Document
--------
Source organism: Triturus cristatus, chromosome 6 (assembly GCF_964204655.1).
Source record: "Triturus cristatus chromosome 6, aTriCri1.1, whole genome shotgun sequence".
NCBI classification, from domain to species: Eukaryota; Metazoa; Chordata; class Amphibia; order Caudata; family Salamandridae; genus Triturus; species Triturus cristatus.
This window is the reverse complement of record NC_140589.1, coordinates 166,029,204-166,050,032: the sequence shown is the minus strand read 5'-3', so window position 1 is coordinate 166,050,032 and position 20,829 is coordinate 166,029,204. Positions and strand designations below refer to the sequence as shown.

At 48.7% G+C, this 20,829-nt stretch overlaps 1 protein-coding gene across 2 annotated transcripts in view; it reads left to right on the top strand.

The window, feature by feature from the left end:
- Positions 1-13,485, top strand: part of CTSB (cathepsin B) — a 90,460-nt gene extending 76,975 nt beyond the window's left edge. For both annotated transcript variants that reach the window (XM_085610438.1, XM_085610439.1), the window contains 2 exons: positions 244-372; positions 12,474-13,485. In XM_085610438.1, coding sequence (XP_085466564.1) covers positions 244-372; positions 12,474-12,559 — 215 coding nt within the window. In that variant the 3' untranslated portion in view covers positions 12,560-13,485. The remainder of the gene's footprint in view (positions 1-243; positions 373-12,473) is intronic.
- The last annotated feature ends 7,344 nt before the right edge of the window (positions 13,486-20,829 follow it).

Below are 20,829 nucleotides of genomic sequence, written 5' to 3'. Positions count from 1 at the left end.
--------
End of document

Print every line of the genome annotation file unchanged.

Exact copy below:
Source organism: Triturus cristatus, chromosome 6 (assembly GCF_964204655.1).
Source record: "Triturus cristatus chromosome 6, aTriCri1.1, whole genome shotgun sequence".
NCBI classification, from domain to species: Eukaryota; Metazoa; Chordata; class Amphibia; order Caudata; family Salamandridae; genus Triturus; species Triturus cristatus.
This window is the reverse complement of record NC_140589.1, coordinates 166,029,204-166,050,032: the sequence shown is the minus strand read 5'-3', so window position 1 is coordinate 166,050,032 and position 20,829 is coordinate 166,029,204. Positions and strand designations below refer to the sequence as shown.

At 48.7% G+C, this 20,829-nt stretch overlaps 1 protein-coding gene across 2 annotated transcripts in view; it reads left to right on the top strand.

The window, feature by feature from the left end:
- Positions 1-13,485, top strand: part of CTSB (cathepsin B) — a 90,460-nt gene extending 76,975 nt beyond the window's left edge. For both annotated transcript variants that reach the window (XM_085610438.1, XM_085610439.1), the window contains 2 exons: positions 244-372; positions 12,474-13,485. In XM_085610438.1, coding sequence (XP_085466564.1) covers positions 244-372; positions 12,474-12,559 — 215 coding nt within the window. In that variant the 3' untranslated portion in view covers positions 12,560-13,485. The remainder of the gene's footprint in view (positions 1-243; positions 373-12,473) is intronic.
- The last annotated feature ends 7,344 nt before the right edge of the window (positions 13,486-20,829 follow it).

Below are 20,829 nucleotides of genomic sequence, written 5' to 3'. Positions count from 1 at the left end.